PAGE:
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Strata | Resort & Spa


In the 1980 decade Strata became an archetypical practice in hotel lobbies, such as the 1986 Hyatt Regency in Scottsdale, Arizona, but it was Peter Zumthor's design for Therme Vals in 1996 that began a series of Strata reiterations in resort and spa design.


Strata is derived from the horizontal bands of natural sediment and rock that are visible where the earth has been sliced, particularly in river beds and stone quarries. The variations in color and texture, as well as the intrinsic qualities of using local stone have consistently attracted designers to utilize this material in their designs. In contemporary interior spaces, the use of direct up or down lighting, or grazing light, enhances the texture of the individual stones or bricks. The uneven texture of the plane as a whole is further amplified by lighting, as the individual stones are slightly offset from each other.

Frank Lloyd Wright was one of the most prolific users of natural stone in his buildings. Fallingwater (1935) paid homage to the architectural site, as “Wright found a local stone, which he had roughly squared and then laid – one is tempted to say ‘stratified’ – to echo the natural bedding of the sedimentary rocks.”1 Both exterior and interior walls were constructed with horizontal stacks of local rock and a deep reveal of neutral mortar. The effect worked in concert with all elements of the Fallingwater vocabulary, rejoining the materials to the site from which they came. McKim, Mead and White and Wright also utilized Roman brick, a type that is longer and narrower than traditionally sized bricks. Wright used Roman brick for the Robie House (1908) in Chicago making the bricks appear more stratified by designing the mortar joint flush with the bricks, and of the same color.

In the 1980 decade Strata became an archetypical practice in hotel lobbies, such as the 1986 Hyatt Regency in Scottsdale, Arizona, but it was Peter Zumthor’s design for Therme Vals in 1996 that began a series of Strata reiterations in resort and spa design. Utilizing the local stone of the Swiss site, Vals gneiss stone (for both the spa name and the building material) Zumthor produced a monolithic structure that respects both the natural landscape and the experience of the patron. There is an inherent directionality in the horizontal stone bands that creates a gentle pull between the interior spaces, creating a sort of celebratory cadence. Peter Zumthor describes the blocks as “loosely assembled in recurring figurative patterns, which are often tied into various orthogonal ordering lines. Underlying this informal layout is a carefully modeled path of circulation which leads bathers to certain predetermined points but lets them explore other areas for themselves.”2 The bands of stone are used for the walls, ceiling, and floor planes; the effect is enveloping in a manner reminiscent of Camouflage, but the height of the spaces prevents the dark stone from feeling overwhelming.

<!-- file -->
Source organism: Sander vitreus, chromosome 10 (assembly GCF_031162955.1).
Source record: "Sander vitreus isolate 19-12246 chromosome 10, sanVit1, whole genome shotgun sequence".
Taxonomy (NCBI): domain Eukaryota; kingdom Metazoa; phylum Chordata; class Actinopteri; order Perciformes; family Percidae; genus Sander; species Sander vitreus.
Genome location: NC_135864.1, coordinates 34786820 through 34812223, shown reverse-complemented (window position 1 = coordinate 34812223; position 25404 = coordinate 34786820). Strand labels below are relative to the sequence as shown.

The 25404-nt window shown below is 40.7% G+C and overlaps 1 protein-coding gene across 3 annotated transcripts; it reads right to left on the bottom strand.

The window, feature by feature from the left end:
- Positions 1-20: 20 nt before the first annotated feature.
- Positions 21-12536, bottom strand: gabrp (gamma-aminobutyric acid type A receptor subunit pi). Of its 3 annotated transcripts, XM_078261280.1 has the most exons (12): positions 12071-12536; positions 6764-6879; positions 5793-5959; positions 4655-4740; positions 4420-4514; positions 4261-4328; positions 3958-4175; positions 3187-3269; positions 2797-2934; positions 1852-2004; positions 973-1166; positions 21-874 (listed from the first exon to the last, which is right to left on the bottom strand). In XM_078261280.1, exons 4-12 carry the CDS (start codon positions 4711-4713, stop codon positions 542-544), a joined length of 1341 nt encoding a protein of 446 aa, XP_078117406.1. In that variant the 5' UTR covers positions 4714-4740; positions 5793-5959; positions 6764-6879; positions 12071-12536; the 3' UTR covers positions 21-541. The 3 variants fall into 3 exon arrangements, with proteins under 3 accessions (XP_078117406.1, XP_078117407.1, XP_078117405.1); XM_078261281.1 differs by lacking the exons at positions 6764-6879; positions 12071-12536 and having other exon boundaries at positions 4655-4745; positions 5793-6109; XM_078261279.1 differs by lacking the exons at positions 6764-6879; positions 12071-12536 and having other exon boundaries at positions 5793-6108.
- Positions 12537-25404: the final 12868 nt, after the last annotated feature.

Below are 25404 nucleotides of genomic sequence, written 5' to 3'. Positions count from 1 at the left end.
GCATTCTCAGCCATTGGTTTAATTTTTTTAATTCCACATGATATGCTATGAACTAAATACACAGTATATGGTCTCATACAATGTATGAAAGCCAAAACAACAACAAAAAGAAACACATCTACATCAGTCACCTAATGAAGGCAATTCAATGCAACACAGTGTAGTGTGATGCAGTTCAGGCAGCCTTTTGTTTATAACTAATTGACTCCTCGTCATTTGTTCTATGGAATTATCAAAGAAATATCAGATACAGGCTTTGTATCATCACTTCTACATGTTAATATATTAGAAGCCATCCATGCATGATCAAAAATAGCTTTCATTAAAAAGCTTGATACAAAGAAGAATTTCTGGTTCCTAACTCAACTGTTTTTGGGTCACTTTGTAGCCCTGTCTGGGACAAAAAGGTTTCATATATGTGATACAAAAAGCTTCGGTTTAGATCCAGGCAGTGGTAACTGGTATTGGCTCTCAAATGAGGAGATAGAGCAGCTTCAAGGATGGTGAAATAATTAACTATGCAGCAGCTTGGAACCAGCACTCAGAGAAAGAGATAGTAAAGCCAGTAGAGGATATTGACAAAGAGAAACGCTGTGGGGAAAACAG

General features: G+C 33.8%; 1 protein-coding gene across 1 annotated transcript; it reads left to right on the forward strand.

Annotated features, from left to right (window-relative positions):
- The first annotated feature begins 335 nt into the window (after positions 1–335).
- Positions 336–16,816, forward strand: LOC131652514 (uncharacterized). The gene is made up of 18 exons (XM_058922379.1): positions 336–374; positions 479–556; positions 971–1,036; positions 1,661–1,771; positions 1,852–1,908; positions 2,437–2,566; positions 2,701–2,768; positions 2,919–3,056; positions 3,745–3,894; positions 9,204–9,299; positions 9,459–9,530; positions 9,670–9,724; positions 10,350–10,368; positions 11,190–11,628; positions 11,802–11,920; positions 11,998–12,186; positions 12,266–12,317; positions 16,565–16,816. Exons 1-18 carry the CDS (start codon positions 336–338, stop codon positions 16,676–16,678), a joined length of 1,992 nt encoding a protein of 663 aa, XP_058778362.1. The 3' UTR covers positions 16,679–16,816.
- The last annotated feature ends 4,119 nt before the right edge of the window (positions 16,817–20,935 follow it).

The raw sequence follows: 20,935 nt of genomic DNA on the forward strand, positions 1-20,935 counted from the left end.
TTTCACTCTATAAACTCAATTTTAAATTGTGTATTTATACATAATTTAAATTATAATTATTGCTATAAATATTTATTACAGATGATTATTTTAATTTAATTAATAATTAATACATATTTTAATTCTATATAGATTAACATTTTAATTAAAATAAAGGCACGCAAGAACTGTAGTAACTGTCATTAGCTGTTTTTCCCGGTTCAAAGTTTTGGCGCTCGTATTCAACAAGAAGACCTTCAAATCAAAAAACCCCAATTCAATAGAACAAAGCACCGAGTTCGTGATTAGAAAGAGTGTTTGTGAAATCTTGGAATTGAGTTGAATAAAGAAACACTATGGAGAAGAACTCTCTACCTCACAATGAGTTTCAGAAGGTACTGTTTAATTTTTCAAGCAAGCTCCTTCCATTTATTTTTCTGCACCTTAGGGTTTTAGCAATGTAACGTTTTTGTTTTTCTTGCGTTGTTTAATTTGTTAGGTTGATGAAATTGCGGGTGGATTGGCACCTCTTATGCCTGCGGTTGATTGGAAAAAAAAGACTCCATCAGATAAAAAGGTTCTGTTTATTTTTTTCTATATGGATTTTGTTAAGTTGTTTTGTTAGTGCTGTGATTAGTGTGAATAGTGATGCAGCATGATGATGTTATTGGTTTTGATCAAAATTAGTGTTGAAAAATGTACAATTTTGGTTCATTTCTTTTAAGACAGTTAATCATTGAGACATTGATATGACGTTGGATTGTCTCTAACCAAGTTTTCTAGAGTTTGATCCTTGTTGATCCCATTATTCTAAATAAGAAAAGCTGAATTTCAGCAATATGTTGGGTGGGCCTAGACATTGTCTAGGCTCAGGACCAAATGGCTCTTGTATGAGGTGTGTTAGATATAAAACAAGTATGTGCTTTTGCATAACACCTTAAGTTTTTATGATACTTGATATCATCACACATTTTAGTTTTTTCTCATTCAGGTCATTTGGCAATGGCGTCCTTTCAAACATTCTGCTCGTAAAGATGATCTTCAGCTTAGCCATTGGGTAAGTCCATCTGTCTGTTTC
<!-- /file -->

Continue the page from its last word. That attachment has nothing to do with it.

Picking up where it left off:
Several recent projects reiterate Therme Vals’ layers of natural stone. L'Espace Payot (2005) in Paris, by architect Joseph Caspari, exemplifies Strata in its charcoal hue and minimally offset banding. Conversely, Mario Botta’s Tschuggen Bergoase Spa (2006) in Arosa, Switzerland, illustrates this category in its rough, sand-colored bands of rock. In the pool, Botta explores the stone form through extrusion, creating convex and concave pockets in which bathers can relax. Grazing light from below the water highlights the uneven stone face. In all examples of Strata, horizontal bands of stone unify the architecture and its site, creating an organic experience for the patron.3

end notes

  1. 1) Richard Weston, “Place,” Materials, Form and Architecture (New Haven, CT: Yale University Press, 2003), 111.
  2. 2) Peter Zumthor, Peter Zumthor Works: Buildings and Projects 1979-1997 (Baden, Switzerland: Lars Muller Publishers, 1998), 141; Corridor, Therme Vals [1996] Peter Zumthor; Vals, Switzerland in “Primal Therapy,” Architectural Record 202, no. 1206 (Aug. 1997): 45, 47-49.
  3. 3) Evidence for the archetypical use and the chronological sequence of Strata in resort and spa was developed from the following sources: 1980 Lobby, Hyatt Regency [1986] Hornsberger Worstell & Associates; Scottsdale, AZ  in “Breaking New Ground in the Desert,” Architectural Record 178, no. 2 (Feb. 1990):  124 / 2000 Pool, Cotswolds Hotel and Spa [2002] De Matos Storey Ryan; Cowley Manor, UK in “Underground Waters,” Architectural Review 214, no. 1275 (May 2003): 87; Corridor, Willow Stream Spa [2002] Three Architecture; Scottsdale, AZ in “Gold Key Winner: Spas/Resorts,” Hospitality Design Magazine 25, no. 8 (Nov. 2003): 120; Guest Room, Vigilius Mountain Resort [2003] Studio Thun; South Tyrol, Italy in Edie Cohen, “Ahead of the Curve,” Interior Design 75, no. 8 (June 2004): 151-55; Pool, L’Espace Payot [2005] Joseph Caspari; Paris, France in Relax: Interiors for Human Wellness (Boston: FRAME Publishers, 2007), 44; Lobby, Evensong Spa at Heidel House Resort [2006] CMD Architects and Testani Design Troupe; Green Lake, WI in “Warm Embrace,” Hotel Design Magazine (May 2007): 66-67; Silver Rain Spa, Ritz Carlton [2006] D’Aquino Monaco; Grand Cayman in Sheila Kim-Jamet, “The Spa Treatment,” Interior Design 78, no. 7 (May 2007), 186-88.

bibliographic citations

1) The Interior Archetypes Research and Teaching Project, Cornell University, (accessed month & date, year).

2) Goldfarb, Rachel. “Theory Studies: Archetypical Practices of Contemporary Resort and Spa Design.” M.A. Thesis, Cornell University, 2008, 133-139.